Songs of Love and War

Duncan Browne

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Songs of Love and War Review

by Bruce Eder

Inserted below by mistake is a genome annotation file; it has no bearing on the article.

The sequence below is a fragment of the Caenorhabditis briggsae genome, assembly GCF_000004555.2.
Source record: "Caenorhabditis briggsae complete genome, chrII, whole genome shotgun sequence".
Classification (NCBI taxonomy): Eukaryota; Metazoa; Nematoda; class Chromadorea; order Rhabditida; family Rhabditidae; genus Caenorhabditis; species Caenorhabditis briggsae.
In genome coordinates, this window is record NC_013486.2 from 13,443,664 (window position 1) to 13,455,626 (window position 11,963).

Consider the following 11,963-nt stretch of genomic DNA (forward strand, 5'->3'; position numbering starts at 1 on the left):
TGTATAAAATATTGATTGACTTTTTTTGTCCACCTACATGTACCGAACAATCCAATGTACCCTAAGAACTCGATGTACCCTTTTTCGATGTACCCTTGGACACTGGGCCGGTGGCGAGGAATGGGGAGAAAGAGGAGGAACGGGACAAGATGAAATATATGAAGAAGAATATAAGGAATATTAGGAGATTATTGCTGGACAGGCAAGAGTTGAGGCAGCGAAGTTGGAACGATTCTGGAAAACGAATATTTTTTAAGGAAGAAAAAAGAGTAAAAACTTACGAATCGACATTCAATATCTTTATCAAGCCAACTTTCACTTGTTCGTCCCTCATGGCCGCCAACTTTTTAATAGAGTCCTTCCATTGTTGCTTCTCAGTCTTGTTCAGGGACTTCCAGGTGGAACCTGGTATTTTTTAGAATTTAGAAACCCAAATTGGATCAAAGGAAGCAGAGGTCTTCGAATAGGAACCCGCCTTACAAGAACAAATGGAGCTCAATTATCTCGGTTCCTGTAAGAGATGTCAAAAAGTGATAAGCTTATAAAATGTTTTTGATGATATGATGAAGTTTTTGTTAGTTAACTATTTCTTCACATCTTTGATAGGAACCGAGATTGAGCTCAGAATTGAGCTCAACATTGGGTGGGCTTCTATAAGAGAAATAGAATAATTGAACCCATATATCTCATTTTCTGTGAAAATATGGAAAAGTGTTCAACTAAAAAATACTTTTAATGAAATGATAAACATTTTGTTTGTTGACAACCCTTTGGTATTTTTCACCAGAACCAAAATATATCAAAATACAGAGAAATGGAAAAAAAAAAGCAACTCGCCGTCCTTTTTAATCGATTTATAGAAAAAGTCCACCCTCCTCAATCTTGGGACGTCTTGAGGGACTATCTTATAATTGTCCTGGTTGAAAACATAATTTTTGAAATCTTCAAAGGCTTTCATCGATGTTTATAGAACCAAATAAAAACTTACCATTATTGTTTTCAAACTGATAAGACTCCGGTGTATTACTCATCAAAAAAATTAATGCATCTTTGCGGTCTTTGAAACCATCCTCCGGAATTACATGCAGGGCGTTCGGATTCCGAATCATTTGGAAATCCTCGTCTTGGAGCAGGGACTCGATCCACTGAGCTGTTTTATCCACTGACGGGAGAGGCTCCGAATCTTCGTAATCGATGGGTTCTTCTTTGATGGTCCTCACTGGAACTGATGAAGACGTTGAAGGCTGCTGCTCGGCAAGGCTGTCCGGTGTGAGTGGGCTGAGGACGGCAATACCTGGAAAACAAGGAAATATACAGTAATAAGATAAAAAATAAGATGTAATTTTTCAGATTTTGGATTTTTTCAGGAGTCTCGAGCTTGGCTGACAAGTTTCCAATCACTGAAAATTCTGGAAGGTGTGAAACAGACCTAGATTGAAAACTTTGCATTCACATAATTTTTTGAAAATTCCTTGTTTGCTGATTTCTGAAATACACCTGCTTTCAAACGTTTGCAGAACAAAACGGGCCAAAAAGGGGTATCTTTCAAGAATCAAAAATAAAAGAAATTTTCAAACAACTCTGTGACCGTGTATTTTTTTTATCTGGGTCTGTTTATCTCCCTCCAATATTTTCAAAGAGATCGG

Duncan Browne's final album, released poshumously two years after his death, is a gloriously beautiful (and all the more tragic, for that reason) swan song. Browne's magnificently expressive voice and guitar are nicely showcased in the relatively stripped down yet still art rock-focused sound of his late-career work -- "Scull Twins" and "Misunderstood" are still unabashed successors to the kind of pop art sounds with which Roxy Music and Bryan Ferry were wowing critics around the world in the 1970s, as well as recalling the lightest moments of King Crimson's early to mid-'70s work; and the guitar instrumental "Berceuse" is a reminder of Browne's personal roots in classical guitar, which still informed his music-making 25 years on. Few in the press -- at least, outside of England (apart from pop music maven/goddess Janis Schacht) -- ever gravitated to Browne; but his music had what it took for that kind of recognition, from incredibly high "haunt count" ballads like "Love Leads You" and "I Fall Again" to the seductive rockers, too many to name here but including a killer rendition of "Wild Places," "The Small Hours," and "Suddenly Last Summer." Colin Blunstone is the most recognizable of the notable musicians who put the finishing touches on this album for Browne, who passed away before completing it in May of 1993. Anyone who was ever a fan of the man owes to themselves, as well as to the artist's memory, to track this album down and hear it -- it's not a cash-in effort, but a fully realized collection of wholly worthwhile music, in whatever context one chooses to hear it.

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